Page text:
The Dictator Review

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by AVForums Oct 5, 2012 at 6:57 PM

    The Dictator Review

    Sacha Baron Cohen has come along away from Ali G, but only in some respects. His characters are more extreme and more offensive, but the humour has remained based upon creating racial stereotypes and highlighting the more obscure aspects of their behaviour. For this outing – in many ways the sequel to Borat rather than Bruno, Cohen has created a Middle Eastern Arabic dictator. Admiral General Aladeen is the hereditary successor to the leadership of the fictional country of Wadiya to his despotic father and came to power aged just seven. He therefore has no experience of real life, having lived in his golden bubble, surrounded by his female “virgin” security guards, political figures and various assorted hangers on. He models himself on North Korean leader Kim Jong Il and mourns his passing. To call Aladeen incompetent would be putting it too mildly. His main aim in life is to own a nuclear weapon, but fortunately for the rest of the world, his scientists are as inept as he is. As with all dictators, everything he does and owns is in vast proportions to the scale it needs to be. From his huge palace to gold plated armoured cars, it’s just done to excess, all fuelled by massive oil wealth. Humorous anecdotes include awarding himself film and sporting awards, claiming he invented all sorts of everyday items and changing half the words in the Wadyian language to Aladeen, including positive and negative and open and closed! As expected, many people want him dead, so just in case his personal body guards fail, he has a string of body doubles to take the bullet for him.

    The first part of the film is essentially a character explanation, brought through spoof news reports before moving into the film proper. There is not really a lot of depth to the character, so this does not take long. High points include his sex scene with Megan Fox – “Grunt, Grunt, You have Herpes” and his tiny little nuclear weapon, standing just three feet tall. The main point to pick up however is that Aladeen is taking his entourage to New York to deliver a two day speech to the UN. This first part of the film is quite funny in parts and is less offensive than some later segments, unless of course you are a despotic dictator...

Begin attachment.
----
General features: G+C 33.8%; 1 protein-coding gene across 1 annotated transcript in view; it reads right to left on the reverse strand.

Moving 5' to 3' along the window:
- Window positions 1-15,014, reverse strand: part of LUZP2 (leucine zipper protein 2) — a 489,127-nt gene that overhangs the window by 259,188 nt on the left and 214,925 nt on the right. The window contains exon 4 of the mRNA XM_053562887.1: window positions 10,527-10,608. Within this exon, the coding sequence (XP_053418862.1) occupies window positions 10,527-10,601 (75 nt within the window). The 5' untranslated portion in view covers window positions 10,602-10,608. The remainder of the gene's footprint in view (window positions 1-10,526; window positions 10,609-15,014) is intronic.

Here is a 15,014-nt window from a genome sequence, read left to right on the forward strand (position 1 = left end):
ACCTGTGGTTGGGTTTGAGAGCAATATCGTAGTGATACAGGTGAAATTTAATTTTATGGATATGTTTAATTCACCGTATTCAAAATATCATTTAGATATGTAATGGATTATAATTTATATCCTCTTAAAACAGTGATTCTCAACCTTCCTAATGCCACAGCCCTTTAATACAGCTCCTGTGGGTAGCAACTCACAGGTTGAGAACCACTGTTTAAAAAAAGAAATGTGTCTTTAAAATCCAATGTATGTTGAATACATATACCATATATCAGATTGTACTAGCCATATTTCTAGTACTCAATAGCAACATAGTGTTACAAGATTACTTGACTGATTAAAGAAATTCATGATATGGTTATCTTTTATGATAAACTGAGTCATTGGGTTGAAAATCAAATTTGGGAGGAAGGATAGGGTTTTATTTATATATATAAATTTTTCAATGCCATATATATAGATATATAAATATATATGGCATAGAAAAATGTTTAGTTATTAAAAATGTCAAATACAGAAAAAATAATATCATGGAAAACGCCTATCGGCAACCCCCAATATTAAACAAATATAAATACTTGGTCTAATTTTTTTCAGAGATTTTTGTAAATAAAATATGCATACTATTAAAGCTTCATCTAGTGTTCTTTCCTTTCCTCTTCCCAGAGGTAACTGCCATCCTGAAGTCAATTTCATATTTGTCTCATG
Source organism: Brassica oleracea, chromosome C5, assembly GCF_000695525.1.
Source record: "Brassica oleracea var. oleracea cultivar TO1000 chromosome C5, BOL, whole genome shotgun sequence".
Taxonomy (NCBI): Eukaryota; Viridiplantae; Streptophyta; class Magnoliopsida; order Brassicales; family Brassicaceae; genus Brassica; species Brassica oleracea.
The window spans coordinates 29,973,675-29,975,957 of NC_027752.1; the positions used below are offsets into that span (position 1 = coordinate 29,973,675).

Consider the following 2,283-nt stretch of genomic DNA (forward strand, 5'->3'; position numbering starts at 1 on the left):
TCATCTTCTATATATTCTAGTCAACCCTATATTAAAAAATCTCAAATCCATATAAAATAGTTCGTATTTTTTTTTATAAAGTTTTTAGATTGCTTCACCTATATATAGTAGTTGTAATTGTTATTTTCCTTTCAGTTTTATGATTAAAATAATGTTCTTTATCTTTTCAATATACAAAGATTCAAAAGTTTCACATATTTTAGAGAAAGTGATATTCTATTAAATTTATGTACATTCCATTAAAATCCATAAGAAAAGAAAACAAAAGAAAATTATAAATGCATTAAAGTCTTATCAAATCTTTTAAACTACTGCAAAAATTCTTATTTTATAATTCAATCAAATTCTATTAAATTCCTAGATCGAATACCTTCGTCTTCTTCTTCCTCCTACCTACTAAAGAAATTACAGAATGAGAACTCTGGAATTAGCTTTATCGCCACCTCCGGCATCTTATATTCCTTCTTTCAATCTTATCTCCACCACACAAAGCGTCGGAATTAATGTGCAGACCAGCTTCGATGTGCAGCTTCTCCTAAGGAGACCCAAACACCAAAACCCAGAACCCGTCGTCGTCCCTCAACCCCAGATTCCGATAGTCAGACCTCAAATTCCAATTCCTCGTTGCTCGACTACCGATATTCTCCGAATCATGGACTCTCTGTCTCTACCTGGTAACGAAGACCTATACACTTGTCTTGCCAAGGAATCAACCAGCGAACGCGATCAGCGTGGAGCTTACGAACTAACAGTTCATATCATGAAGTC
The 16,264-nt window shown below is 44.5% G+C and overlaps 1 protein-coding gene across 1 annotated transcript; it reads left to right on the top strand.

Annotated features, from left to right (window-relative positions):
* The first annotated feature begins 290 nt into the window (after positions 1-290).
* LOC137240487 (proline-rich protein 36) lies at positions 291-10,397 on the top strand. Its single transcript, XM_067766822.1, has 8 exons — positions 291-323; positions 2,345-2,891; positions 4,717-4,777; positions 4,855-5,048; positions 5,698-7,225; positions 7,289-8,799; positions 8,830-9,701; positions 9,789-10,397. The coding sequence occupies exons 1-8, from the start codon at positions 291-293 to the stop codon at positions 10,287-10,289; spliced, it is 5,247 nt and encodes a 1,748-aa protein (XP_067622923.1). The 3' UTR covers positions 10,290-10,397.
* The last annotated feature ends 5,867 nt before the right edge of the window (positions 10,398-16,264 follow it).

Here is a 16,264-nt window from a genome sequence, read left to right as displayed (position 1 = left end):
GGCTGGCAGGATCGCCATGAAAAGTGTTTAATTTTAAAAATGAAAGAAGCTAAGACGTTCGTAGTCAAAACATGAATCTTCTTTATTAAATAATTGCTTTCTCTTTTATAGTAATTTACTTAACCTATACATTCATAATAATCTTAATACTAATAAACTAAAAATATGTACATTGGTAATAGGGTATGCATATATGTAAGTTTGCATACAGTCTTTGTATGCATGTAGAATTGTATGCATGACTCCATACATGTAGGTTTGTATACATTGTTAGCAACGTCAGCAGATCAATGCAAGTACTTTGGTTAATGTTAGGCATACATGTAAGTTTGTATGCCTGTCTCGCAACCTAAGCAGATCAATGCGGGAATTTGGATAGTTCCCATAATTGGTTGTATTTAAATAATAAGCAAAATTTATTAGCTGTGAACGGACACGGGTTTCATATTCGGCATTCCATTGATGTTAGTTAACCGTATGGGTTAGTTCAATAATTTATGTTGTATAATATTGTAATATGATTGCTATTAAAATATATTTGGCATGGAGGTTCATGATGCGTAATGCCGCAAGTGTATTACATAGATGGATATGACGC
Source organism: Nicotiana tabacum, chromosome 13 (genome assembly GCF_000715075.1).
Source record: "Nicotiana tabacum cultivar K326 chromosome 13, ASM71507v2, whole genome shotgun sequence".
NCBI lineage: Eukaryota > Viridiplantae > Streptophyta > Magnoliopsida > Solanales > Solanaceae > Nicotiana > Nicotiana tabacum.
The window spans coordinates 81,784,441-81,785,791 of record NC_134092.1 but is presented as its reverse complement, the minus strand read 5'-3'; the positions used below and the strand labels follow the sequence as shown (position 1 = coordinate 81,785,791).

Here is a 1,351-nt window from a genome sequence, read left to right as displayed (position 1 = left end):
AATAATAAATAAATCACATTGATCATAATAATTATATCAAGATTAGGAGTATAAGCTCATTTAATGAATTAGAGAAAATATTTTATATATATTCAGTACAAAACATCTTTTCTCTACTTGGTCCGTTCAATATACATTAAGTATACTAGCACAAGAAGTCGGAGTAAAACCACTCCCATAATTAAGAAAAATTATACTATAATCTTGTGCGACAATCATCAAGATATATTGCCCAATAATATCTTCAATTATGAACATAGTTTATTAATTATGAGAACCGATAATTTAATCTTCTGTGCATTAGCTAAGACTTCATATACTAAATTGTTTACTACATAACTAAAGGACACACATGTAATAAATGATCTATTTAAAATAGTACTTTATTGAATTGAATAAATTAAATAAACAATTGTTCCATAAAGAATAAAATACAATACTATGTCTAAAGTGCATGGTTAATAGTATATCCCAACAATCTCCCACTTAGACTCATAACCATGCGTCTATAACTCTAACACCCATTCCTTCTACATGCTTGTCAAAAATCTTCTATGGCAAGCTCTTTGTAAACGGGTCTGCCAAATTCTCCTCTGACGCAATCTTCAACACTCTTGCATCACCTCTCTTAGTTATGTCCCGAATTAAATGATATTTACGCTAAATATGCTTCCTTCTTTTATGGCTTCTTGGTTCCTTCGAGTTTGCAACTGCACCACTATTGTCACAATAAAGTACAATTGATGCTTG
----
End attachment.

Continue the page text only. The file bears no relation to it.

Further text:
As the action moves to New York, the silliness continues. Aladeen takes over most of a swanky hotel, having it redecorated in his personal style and then gets outraged by the $20 per day charge for internet and commands his staff not to touch the mini-bars “Because they are such a rip off” Aladeen’s US assigned security chief turns out to be just as racist and homophobic as the great leader himself. With so much in common, how could he possibly be a threat? When Aladeen wakes up tied to a chair in a deserted factory he realises that it just got serious. With a selection of torture implements at his side, the chief is looking forward to giving Aladeen a long, painful death. His fun is spoiled however as the dictator dismisses the tools as second hand and with missing parts. Instead the chief cuts off and tries to burn Aladeen’s trademark bushy beard and the ensuing inferno gives him the opportunity to escape. Without his beard and dressed in clothes borrowed from a vagrant, Aladeen finds himself excluded from his hotel and ends up on the wrong side of the security cordon and believed dead by his fellow countryman. Befriended by feminist, pacifist, androgynous Zoey (Anna Farris) he now finds himself being treated as a political refugee. He accepts her offer of work in her community vegetable, pulse and lentil shop, but finds that his sexist, racist, misogynistic views are out of step with pretty much everybody else in the world. Anna Farris is a good foil to the excesses of Cohen’s character. Almost as extreme, but in the other direction, she effortlessly delivers the set ups for yet more offensive humour.